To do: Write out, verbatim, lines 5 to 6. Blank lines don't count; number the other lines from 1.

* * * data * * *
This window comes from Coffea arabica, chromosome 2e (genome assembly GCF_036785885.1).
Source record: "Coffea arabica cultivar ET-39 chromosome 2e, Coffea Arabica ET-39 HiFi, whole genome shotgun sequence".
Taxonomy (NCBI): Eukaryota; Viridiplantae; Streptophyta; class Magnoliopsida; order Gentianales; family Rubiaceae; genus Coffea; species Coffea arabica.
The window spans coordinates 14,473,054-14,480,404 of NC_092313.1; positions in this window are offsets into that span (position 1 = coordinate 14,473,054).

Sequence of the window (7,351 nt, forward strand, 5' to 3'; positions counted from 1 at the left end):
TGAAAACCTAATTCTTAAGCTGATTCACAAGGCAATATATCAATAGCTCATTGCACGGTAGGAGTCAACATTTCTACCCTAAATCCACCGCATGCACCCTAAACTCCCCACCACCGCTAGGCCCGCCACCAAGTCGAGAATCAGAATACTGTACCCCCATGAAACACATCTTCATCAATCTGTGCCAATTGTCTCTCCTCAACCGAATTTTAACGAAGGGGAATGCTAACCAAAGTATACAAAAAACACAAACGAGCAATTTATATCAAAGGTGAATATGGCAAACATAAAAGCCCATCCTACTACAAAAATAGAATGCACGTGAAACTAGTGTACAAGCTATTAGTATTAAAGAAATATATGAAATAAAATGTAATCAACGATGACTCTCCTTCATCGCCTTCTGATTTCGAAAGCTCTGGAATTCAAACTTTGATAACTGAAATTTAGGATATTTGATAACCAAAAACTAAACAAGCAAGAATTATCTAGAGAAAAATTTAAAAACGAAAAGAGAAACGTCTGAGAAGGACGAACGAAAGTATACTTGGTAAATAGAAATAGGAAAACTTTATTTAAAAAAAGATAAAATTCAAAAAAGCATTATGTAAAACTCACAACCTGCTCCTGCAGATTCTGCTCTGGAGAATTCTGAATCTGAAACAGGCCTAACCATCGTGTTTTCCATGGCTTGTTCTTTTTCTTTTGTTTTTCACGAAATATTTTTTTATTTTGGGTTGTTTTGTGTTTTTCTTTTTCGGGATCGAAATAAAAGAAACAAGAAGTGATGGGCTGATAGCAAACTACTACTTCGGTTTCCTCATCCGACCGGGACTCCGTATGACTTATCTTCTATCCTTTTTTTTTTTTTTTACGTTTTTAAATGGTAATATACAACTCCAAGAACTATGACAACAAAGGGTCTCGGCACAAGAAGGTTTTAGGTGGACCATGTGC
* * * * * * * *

Sequence of the window (7,351 nt, forward strand, 5' to 3'; positions counted from 1 at the left end):
TGAAAACCTAATTCTTAAGCTGATTCACAAGGCAATATATCAATAGCTCATTGCACGGTAGGAGTCAACATTTCTACCCTAAATCCACCGCATGCACCCTAAACTCCCCACCACCGCTAGGCCCGCCACCAAGTCGAGAATCAGAATACTGTACCCCCATGAAACACATCTTCATCAATCTGTGCCAATTGTCTCTCCTCAACCGAATTTTAACGAAGGGGAATGCTAACCAAAGTATACAAAAAACACAAACGAGCAATTTATATCAAAGGTGAATATGGCAAACATAAAAGCCCATCCTACTACAAAAATAGAATGCACGTGAAACTAGTGTACAAGCTATTAGTATTAAAGAAATATATGAAATAAAATGTAATCAACGATGACTCTCCTTCATCGCCTTCTGATTTCGAAAGCTCTGGAATTCAAACTTTGATAACTGAAATTTAGGATATTTGATAACCAAAAACTAAACAAGCAAGAATTATCTAGAGAAAAATTTAAAAACGAAAAGAGAAACGTCTGAGAAGGACGAACGAAAGTATACTTGGTAAATAGAAATAGGAAAACTTTATTTAAAAAAAGATAAAATTCAAAAAAGCATTATGTAAAACTCACAACCTGCTCCTGCAGATTCTGCTCTGGAGAATTCTGAATCTGAAACAGGCCTAACCATCGTGTTTTCCATGGCTTGTTCTTTTTCTTTTGTTTTTCACGAAATATTTTTTTATTTTGGGTTGTTTTGTGTTTTTCTTTTTCGGGATCGAAATAAAAGAAACAAGAAGTGATGGGCTGATAGCAAACTACTACTTCGGTTTCCTCATCCGACCGGGACTCCGTATGACTTATCTTCTATCCTTTTTTTTTTTTTTTACGTTTTTAAATGGTAATATACAACTCCAAGAACTATGACAACAAAGGGTCTCGGCACAAGAAGGTTTTAGGTGGACCATGTGC